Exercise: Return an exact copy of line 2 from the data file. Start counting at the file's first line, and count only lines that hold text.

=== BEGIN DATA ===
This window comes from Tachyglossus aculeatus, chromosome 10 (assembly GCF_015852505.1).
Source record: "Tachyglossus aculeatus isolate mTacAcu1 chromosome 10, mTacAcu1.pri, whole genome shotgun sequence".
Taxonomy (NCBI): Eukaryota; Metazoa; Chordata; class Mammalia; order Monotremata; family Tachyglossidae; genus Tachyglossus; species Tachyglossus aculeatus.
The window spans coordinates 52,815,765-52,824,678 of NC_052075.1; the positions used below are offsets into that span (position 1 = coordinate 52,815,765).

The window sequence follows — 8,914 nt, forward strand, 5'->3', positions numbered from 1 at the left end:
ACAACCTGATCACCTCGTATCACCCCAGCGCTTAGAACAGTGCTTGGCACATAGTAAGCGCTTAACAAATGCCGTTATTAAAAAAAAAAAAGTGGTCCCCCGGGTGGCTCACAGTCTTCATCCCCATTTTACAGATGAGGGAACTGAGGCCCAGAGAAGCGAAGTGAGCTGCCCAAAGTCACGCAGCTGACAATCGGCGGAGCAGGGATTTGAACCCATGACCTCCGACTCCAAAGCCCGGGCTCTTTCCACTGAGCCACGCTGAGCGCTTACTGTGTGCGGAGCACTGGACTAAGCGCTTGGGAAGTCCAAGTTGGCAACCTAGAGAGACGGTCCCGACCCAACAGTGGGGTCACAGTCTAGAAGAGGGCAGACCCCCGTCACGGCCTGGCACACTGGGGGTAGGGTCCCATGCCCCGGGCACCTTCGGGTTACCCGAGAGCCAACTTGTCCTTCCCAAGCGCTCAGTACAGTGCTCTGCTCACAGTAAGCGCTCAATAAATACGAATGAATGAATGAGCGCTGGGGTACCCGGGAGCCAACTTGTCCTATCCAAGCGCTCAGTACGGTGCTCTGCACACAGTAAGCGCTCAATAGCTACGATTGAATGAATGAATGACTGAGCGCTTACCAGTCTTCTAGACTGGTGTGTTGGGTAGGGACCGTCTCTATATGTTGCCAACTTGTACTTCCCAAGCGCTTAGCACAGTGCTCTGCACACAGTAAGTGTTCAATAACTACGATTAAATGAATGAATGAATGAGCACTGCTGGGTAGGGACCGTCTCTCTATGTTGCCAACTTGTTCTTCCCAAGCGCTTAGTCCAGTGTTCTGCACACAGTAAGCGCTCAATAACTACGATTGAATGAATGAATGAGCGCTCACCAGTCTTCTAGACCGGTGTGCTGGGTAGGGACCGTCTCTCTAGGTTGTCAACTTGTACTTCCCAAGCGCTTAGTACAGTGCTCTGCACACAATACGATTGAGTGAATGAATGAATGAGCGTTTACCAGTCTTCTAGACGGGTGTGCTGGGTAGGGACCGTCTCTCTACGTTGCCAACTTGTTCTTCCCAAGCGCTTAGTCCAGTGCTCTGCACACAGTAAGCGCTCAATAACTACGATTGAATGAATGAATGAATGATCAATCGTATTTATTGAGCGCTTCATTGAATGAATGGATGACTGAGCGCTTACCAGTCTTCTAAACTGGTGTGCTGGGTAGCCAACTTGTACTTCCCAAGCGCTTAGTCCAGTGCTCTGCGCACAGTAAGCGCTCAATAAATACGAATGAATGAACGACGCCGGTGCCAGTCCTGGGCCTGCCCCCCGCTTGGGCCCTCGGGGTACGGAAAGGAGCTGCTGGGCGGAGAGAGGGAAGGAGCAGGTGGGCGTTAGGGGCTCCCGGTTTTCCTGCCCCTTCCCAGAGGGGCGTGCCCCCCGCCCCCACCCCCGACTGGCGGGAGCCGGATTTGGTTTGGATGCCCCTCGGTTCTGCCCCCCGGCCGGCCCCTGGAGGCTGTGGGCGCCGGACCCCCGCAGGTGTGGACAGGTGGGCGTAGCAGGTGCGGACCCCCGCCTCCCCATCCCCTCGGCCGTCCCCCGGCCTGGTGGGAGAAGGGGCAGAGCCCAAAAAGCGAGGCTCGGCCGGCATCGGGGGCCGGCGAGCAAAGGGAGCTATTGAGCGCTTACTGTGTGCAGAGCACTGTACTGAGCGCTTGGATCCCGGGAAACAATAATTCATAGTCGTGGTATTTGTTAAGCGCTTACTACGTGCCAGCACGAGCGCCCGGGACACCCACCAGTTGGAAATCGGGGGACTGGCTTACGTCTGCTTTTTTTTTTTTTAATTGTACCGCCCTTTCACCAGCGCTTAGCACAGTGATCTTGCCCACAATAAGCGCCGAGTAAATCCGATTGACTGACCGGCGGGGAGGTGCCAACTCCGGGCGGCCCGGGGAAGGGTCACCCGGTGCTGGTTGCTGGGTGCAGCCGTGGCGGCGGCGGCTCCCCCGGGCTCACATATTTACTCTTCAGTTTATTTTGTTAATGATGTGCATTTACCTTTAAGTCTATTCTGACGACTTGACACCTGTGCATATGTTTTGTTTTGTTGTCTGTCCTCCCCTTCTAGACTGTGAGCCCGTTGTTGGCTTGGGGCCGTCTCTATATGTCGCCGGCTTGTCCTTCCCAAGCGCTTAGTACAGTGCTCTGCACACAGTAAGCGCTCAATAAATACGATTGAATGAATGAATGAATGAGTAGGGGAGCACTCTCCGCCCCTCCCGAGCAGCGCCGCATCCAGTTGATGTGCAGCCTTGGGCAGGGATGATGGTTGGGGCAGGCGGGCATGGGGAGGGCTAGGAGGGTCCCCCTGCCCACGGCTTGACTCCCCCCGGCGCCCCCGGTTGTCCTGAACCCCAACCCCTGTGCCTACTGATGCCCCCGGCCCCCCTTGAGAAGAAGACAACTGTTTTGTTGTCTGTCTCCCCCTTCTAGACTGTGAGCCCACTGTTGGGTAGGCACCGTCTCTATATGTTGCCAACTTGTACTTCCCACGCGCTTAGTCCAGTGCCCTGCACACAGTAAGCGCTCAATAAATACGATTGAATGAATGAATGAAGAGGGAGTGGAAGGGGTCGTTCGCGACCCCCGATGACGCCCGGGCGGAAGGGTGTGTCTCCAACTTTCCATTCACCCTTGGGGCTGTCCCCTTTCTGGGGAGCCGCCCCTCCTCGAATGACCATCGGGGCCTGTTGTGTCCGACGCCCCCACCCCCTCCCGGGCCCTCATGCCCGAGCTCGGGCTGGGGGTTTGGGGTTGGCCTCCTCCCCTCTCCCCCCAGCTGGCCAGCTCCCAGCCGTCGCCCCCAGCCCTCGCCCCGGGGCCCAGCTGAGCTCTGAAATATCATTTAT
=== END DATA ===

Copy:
Source record: "Tachyglossus aculeatus isolate mTacAcu1 chromosome 10, mTacAcu1.pri, whole genome shotgun sequence".